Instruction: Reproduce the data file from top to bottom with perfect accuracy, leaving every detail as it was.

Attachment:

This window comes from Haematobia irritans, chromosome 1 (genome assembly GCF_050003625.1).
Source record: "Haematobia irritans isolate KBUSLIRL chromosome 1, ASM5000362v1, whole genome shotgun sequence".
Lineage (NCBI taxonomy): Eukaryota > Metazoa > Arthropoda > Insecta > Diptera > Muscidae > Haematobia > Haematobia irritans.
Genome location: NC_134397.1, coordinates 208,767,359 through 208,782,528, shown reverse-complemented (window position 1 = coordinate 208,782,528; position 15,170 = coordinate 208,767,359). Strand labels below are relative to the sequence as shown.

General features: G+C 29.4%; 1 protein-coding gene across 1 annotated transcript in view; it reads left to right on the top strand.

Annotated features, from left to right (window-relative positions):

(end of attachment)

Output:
This window comes from Haematobia irritans, chromosome 1 (genome assembly GCF_050003625.1).
Source record: "Haematobia irritans isolate KBUSLIRL chromosome 1, ASM5000362v1, whole genome shotgun sequence".
Lineage (NCBI taxonomy): Eukaryota > Metazoa > Arthropoda > Insecta > Diptera > Muscidae > Haematobia > Haematobia irritans.
Genome location: NC_134397.1, coordinates 208,767,359 through 208,782,528, shown reverse-complemented (window position 1 = coordinate 208,782,528; position 15,170 = coordinate 208,767,359). Strand labels below are relative to the sequence as shown.

General features: G+C 29.4%; 1 protein-coding gene across 1 annotated transcript in view; it reads left to right on the top strand.

Annotated features, from left to right (window-relative positions):